For the purpose of this assignment I’d like to take a closer look at the target audiences of the Canadian Medical Association Journal. We’re currently developing a social media strategy so understanding our key demographic is a critical step in establishing how and what we communicate.
Upon searching through Twitter and listening to some of the conversations taking place in the medical sphere it’s clear CMAJ must communicate directly to physicians and clinicians of relatively high socio-economic status. In terms of demographics, these are psychiatrists, surgeons from various specialities, family doctors and researchers, most of which fall between the ages of 35-60. Because they are doctors, it’s safe to assume the majority of our audience is financially stable, highly educated (with up to ten years of post-secondary education), informed and likely married with families. I feel it’s safe to say a large percentage of audience members are male, and they are especially advocates for fast, savvy information. They’re constantly on the pulse of medical innovations and value fresh perspectives delivered in a timely fashion. We can also tap into a more niche audience of female surgeons, which present a particularly fascinating challenge as they deal primarily with gender discrimination in the medical field. It will be important to curate content that is mindful of this phenomenon and advocates for equality when communicating to female physicians. Diversity is definitely a factor to consider; as we publish primarily for Canadian authors we also distribute research to physician around the world, from Asia to Europe.
Upon doing a bit of deeper research into the psychographics of these audiences, I’ve actually noticed that medical professionals – particularly surgeons – tend to be very curt, direct and practical in their approach to public life. They are results oriented, if not slightly impatient people, which I believe stems from their demanding careers. They are very busy people juggling multiple professional responsibilities as well as family lives, so they value their time and appreciate the “bottom line” of communications. I think understanding this about my audience can help me craft the right content – material should be concise, critically relevant and bold. I believe they like to travel but commonly agree with more conservative viewpoints. Most likely upper class citizens, I imagine they drive luxury vehicles but I don’t think they are particularly materialistic individuals – they value people and social change. They’re most certainly leaders, which comes with the territory of being a health care “hero” as public perceives them, and they likely unwind through sports or physical activities that promotes good health. All in all, I think our audience members are very rational, well rounded people, with a tendency to get heated about controversial subjects that seem unjust.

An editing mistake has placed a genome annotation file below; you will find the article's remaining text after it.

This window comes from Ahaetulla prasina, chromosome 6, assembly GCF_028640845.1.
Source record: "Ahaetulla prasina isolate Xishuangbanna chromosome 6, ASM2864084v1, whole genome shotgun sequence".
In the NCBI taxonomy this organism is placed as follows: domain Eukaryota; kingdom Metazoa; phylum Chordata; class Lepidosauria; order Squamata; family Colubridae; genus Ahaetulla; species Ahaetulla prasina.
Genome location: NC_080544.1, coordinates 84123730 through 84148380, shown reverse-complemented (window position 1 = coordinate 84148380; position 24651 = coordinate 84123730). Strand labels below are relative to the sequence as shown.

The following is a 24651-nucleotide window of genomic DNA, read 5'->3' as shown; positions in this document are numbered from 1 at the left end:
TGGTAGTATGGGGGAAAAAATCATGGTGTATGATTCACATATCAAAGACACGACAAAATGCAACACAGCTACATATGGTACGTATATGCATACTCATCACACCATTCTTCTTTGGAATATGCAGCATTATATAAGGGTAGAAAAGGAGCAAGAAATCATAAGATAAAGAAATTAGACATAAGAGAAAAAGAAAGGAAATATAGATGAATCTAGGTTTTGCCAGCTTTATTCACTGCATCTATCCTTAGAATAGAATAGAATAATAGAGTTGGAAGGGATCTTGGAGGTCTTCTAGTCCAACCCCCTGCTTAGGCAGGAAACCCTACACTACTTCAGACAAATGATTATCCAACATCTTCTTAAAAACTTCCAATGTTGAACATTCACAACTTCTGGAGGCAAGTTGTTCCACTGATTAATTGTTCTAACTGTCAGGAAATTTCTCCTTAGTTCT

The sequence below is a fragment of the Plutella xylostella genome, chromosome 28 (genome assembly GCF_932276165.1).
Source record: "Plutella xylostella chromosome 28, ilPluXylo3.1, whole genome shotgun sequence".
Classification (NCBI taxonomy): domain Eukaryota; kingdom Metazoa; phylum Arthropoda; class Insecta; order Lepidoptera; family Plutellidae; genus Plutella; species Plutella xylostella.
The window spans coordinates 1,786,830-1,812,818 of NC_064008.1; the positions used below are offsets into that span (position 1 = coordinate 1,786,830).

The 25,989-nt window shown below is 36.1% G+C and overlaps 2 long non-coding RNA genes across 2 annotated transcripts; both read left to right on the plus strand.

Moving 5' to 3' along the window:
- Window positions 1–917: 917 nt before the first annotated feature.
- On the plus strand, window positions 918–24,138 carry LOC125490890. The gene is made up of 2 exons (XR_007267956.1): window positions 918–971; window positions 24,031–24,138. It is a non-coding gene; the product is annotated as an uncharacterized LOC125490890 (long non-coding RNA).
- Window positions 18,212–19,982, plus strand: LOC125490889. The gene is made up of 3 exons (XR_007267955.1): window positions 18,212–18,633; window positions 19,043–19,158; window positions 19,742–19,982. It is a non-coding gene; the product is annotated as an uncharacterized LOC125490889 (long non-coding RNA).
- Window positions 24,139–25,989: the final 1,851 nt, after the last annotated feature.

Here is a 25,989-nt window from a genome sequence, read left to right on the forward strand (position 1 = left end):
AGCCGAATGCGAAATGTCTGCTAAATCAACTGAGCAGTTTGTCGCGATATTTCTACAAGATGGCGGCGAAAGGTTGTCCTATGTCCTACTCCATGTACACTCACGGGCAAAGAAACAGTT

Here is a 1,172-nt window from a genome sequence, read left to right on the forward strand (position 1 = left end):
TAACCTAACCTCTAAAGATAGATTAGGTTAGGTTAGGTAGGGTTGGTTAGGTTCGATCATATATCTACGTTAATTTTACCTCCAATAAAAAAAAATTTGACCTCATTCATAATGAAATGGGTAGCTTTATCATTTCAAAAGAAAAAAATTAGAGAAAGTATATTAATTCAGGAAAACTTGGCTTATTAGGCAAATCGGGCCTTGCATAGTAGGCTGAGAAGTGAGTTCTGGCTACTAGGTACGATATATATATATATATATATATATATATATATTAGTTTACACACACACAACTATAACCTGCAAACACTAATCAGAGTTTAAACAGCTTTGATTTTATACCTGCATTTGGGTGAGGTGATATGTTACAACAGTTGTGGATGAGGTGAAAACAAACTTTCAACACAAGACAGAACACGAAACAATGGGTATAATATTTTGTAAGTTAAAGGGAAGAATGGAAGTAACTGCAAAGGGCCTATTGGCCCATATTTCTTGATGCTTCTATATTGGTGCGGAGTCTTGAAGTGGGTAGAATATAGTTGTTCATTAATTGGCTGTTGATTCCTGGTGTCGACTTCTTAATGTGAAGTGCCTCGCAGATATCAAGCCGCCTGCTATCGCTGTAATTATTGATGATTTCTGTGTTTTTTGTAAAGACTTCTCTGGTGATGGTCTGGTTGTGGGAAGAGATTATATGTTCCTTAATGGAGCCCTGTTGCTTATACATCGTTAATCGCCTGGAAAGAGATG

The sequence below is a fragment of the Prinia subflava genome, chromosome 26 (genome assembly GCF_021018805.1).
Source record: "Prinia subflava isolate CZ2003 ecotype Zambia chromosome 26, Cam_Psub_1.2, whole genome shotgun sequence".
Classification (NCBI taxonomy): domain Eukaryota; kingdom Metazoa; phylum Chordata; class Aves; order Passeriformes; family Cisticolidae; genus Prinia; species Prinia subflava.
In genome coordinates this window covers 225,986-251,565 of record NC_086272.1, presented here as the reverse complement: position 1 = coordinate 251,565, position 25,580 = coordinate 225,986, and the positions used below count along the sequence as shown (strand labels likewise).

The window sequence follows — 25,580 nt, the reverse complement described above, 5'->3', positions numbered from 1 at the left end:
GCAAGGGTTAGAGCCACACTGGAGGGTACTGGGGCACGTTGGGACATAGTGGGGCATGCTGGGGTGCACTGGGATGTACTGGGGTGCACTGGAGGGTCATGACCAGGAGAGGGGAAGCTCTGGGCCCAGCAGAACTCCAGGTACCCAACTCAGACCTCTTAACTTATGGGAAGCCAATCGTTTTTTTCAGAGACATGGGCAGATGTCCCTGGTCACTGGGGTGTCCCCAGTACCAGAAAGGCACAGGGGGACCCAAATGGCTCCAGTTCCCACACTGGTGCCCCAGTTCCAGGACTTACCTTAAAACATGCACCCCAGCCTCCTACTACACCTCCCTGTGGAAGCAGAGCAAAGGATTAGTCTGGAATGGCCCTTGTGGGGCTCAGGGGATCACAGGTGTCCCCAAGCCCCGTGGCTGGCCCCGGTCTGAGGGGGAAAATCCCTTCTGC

With this in mind I think the most important thing we can provide them with is a space to feel safe – a recluse from their busy schedules. Physicians are inherently a hard demographic to tap into but if we can offer them a space to relate to one another, perhaps take off their hero’s cape for an hour to decompress and talk about issues they frequently bottle up; such as stressful schedules, delayed surgeries or simply coping with the stress of COVID-19, then we can develop a long-term relationship of trust and understanding.